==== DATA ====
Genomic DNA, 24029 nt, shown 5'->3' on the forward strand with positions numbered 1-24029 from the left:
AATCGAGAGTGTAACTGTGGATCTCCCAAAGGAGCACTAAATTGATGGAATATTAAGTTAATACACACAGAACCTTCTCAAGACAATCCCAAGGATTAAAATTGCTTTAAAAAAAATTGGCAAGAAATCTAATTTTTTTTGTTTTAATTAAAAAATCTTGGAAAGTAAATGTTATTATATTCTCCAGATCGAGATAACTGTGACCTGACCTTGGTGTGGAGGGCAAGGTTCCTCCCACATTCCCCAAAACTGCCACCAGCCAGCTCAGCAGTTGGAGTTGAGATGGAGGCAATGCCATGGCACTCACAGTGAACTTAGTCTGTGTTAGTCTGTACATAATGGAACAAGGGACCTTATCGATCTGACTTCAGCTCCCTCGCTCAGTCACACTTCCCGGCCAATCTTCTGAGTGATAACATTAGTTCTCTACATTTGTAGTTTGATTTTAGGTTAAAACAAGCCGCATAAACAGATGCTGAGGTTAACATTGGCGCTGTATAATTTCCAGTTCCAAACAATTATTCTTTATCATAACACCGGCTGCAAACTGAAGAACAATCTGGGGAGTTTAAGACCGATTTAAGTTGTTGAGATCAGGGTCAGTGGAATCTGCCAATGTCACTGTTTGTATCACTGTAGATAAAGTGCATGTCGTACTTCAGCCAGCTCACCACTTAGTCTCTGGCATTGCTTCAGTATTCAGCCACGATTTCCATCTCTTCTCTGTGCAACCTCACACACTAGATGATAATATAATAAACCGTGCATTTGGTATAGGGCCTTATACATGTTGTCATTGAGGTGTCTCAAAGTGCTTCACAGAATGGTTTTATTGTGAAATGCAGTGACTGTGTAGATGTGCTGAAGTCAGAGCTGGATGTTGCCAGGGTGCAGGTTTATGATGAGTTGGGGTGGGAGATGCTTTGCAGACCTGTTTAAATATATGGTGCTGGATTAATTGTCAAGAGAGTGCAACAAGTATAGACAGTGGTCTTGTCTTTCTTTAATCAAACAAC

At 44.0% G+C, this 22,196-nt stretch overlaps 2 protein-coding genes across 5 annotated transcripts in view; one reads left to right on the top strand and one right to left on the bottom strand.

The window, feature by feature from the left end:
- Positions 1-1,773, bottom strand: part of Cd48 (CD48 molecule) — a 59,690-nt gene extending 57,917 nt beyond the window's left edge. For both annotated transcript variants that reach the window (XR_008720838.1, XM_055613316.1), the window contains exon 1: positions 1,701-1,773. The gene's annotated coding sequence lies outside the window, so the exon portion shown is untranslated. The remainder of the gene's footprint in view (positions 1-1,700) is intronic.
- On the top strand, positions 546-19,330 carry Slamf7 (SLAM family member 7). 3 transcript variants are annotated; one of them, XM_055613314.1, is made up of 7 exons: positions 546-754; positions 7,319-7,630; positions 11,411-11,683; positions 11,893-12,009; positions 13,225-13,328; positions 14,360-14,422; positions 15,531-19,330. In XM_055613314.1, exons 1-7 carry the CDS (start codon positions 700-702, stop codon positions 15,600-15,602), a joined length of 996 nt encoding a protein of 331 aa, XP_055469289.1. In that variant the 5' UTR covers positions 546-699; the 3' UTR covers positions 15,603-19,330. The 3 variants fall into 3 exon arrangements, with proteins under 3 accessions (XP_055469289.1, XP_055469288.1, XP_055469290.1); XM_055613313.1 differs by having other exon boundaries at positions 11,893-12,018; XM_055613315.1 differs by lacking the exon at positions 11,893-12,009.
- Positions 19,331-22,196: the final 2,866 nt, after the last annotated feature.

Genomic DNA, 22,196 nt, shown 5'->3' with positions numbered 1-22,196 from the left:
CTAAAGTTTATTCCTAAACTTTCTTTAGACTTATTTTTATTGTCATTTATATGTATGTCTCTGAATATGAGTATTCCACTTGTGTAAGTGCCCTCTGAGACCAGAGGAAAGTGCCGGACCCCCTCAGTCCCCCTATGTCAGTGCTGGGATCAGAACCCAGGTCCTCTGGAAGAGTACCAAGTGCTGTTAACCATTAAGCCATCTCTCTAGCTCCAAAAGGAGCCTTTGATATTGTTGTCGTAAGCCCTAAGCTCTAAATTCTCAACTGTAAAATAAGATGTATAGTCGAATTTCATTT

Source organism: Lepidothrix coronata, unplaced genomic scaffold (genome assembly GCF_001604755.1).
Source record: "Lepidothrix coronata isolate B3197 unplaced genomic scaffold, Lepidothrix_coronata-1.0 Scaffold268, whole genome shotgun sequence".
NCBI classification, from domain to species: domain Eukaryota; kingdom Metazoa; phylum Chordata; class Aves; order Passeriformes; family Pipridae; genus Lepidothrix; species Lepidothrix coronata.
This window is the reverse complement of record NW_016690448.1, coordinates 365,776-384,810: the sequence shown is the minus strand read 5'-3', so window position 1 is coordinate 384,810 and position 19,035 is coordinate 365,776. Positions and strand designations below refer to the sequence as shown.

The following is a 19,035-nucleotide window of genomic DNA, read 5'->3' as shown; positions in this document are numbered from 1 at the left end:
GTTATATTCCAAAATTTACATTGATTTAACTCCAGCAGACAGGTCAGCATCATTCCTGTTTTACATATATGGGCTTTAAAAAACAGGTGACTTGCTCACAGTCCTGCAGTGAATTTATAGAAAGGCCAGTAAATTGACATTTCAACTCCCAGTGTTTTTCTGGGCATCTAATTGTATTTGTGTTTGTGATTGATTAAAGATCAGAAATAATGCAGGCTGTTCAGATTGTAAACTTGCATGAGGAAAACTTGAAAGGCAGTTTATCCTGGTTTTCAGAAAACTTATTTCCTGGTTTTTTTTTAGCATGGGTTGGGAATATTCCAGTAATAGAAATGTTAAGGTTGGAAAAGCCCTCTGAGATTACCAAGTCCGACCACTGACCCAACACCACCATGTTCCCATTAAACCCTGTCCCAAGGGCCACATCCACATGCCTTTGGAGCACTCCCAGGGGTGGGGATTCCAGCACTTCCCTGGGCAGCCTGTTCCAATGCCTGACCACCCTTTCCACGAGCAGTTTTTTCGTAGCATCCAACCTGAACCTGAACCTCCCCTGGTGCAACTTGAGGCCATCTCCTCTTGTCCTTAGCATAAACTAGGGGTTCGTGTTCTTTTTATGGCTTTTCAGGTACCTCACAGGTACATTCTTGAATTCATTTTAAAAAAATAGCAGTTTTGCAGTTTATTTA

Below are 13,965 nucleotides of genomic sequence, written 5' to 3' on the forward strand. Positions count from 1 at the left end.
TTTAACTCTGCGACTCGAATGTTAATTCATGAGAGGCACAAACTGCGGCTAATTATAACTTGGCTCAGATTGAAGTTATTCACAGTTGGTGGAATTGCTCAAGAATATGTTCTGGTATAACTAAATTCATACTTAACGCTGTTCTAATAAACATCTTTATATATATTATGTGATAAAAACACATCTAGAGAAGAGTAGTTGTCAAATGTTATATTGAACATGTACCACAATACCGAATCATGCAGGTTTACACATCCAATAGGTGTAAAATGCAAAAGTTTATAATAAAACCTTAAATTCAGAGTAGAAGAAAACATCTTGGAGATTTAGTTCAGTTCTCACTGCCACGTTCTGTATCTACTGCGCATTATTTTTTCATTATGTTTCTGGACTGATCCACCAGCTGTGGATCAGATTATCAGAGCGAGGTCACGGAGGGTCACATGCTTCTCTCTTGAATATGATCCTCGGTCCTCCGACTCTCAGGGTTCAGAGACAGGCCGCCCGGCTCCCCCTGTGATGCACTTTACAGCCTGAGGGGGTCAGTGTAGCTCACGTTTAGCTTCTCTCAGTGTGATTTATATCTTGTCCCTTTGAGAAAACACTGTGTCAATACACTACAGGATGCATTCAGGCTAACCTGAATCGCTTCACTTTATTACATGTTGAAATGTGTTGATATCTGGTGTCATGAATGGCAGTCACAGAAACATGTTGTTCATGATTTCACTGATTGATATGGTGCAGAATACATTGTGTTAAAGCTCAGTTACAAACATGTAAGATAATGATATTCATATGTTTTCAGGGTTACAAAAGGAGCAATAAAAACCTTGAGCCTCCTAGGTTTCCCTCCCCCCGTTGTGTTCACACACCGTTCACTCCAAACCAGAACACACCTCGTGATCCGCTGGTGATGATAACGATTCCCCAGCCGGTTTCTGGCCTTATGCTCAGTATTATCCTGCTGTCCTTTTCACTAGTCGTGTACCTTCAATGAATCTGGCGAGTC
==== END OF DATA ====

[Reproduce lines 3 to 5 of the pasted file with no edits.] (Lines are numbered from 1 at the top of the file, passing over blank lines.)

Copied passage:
At 44.0% G+C, this 22,196-nt stretch overlaps 2 protein-coding genes across 5 annotated transcripts in view; one reads left to right on the top strand and one right to left on the bottom strand.

The window, feature by feature from the left end:
- Positions 1-1,773, bottom strand: part of Cd48 (CD48 molecule) — a 59,690-nt gene extending 57,917 nt beyond the window's left edge. For both annotated transcript variants that reach the window (XR_008720838.1, XM_055613316.1), the window contains exon 1: positions 1,701-1,773. The gene's annotated coding sequence lies outside the window, so the exon portion shown is untranslated. The remainder of the gene's footprint in view (positions 1-1,700) is intronic.